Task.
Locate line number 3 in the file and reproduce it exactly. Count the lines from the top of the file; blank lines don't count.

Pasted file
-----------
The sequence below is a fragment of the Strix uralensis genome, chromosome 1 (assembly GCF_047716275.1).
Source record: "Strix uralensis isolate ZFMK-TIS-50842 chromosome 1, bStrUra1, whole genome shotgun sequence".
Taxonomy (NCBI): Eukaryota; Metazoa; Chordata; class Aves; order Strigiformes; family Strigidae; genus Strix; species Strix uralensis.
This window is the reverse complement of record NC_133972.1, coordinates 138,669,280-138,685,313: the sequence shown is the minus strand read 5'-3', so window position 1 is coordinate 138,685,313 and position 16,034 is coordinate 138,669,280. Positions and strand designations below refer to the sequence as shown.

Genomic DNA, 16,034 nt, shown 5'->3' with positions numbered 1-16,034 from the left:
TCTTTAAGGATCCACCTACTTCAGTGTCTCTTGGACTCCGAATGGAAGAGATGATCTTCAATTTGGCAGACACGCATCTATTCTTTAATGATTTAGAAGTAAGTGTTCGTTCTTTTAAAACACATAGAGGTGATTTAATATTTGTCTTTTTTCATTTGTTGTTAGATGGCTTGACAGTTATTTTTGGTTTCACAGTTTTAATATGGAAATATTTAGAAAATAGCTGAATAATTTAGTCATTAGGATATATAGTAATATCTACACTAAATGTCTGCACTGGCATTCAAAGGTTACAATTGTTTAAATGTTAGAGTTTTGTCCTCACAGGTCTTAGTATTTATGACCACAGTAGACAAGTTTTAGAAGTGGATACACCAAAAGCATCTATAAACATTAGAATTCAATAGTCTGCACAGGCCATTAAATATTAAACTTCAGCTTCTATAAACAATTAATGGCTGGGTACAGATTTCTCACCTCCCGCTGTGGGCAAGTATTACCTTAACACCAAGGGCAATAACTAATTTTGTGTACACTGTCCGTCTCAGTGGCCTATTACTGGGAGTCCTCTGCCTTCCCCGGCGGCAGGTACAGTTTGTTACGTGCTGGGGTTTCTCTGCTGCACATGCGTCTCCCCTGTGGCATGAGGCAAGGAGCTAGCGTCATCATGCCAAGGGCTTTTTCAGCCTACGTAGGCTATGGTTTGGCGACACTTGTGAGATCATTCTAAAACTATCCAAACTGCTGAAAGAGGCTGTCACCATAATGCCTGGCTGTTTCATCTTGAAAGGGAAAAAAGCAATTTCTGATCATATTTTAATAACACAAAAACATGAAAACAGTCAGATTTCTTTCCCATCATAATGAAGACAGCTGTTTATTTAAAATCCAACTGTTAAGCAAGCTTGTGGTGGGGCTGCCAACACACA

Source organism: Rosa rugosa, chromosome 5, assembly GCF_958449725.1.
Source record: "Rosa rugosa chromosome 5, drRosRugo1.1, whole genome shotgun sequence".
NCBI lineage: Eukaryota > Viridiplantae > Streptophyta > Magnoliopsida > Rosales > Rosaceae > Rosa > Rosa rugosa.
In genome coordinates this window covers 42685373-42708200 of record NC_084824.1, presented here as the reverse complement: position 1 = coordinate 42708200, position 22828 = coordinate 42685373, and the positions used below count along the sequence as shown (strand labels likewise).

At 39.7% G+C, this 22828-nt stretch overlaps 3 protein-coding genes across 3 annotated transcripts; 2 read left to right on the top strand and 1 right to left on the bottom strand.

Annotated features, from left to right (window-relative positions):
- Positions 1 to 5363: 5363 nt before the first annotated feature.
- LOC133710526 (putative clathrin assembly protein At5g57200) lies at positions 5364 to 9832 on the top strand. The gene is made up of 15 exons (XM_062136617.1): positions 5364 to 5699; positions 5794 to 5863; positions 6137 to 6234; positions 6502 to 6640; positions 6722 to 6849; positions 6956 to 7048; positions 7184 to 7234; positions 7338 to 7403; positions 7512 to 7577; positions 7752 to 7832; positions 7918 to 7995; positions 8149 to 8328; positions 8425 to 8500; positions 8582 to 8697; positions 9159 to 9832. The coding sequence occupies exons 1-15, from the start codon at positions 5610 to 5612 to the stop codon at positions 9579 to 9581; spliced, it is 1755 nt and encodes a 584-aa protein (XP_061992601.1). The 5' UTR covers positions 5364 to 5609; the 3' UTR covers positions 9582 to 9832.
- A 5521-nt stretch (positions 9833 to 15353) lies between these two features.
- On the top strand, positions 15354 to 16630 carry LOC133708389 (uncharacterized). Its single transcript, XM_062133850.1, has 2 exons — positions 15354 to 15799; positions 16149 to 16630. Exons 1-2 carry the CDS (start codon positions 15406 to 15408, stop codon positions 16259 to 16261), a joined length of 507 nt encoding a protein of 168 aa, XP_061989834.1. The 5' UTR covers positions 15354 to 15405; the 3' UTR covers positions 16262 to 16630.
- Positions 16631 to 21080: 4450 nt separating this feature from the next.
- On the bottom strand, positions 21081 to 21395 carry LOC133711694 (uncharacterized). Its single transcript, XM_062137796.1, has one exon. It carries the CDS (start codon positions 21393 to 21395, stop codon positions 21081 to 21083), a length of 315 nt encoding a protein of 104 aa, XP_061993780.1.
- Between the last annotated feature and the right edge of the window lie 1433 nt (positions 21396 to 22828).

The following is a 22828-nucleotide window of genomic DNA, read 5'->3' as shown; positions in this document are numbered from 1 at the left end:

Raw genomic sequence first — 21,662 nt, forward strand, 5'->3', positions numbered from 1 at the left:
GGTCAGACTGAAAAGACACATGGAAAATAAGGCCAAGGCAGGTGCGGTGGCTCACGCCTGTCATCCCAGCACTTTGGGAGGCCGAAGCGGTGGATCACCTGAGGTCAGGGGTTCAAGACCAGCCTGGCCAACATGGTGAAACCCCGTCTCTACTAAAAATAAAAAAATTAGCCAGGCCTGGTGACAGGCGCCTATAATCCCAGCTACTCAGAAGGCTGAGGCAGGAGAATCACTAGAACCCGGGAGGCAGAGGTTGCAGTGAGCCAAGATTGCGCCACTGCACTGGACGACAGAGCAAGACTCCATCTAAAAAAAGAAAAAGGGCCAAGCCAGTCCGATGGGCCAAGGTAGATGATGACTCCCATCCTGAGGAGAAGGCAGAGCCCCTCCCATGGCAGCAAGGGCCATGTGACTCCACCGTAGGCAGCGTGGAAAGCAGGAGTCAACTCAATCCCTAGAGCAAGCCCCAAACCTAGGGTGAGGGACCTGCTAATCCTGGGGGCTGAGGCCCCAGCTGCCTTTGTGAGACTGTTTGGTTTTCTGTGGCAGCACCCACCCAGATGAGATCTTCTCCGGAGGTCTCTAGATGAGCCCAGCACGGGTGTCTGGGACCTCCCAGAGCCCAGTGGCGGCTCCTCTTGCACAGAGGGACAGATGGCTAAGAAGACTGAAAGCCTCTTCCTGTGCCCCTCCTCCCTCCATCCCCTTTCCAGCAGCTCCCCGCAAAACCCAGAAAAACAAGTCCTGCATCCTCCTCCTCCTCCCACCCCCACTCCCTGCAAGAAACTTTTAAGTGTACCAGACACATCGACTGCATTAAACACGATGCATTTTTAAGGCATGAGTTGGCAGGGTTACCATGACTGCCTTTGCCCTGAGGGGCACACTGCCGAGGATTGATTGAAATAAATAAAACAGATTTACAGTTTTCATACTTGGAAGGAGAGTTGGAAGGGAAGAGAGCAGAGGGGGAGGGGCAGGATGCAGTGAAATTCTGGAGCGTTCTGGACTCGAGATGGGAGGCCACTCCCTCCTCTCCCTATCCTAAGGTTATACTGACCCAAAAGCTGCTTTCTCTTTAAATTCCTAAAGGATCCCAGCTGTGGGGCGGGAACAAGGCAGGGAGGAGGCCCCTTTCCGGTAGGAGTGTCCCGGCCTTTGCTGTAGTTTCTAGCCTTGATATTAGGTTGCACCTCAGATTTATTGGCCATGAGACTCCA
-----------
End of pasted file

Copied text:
Taxonomy (NCBI): Eukaryota; Metazoa; Chordata; class Aves; order Strigiformes; family Strigidae; genus Strix; species Strix uralensis.